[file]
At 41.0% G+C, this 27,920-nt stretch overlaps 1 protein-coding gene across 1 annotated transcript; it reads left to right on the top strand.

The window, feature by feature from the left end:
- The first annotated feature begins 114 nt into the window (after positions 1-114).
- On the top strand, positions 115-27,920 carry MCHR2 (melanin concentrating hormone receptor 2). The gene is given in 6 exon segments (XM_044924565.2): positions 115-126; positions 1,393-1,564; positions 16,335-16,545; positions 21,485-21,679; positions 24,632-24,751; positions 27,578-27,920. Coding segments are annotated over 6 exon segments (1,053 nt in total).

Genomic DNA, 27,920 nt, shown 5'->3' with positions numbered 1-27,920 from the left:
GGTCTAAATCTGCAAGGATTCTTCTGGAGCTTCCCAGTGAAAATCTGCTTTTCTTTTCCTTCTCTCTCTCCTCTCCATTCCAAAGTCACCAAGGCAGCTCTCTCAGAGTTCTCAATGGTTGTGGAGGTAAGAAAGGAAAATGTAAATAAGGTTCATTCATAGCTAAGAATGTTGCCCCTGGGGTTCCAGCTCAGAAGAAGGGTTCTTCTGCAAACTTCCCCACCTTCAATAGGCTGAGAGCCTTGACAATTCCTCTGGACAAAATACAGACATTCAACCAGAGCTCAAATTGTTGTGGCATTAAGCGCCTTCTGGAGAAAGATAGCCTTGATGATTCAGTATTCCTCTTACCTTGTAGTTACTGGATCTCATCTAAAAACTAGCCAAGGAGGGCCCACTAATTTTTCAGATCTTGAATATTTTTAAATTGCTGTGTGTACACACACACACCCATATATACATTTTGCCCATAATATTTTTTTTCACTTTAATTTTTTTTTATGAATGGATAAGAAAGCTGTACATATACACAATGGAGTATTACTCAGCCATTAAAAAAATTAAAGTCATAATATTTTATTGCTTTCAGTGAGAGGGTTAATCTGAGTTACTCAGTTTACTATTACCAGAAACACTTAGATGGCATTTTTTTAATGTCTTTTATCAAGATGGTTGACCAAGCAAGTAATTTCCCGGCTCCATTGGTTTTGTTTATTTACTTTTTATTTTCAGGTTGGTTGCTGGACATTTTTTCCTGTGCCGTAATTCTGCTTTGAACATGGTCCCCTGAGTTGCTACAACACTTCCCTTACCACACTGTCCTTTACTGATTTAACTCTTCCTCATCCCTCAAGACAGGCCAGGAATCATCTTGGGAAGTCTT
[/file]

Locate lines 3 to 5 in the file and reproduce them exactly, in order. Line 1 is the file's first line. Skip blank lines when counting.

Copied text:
- The first annotated feature begins 114 nt into the window (after positions 1-114).
- On the top strand, positions 115-27,920 carry MCHR2 (melanin concentrating hormone receptor 2). The gene is given in 6 exon segments (XM_044924565.2): positions 115-126; positions 1,393-1,564; positions 16,335-16,545; positions 21,485-21,679; positions 24,632-24,751; positions 27,578-27,920. Coding segments are annotated over 6 exon segments (1,053 nt in total).

Genomic DNA, 27,920 nt, shown 5'->3' with positions numbered 1-27,920 from the left: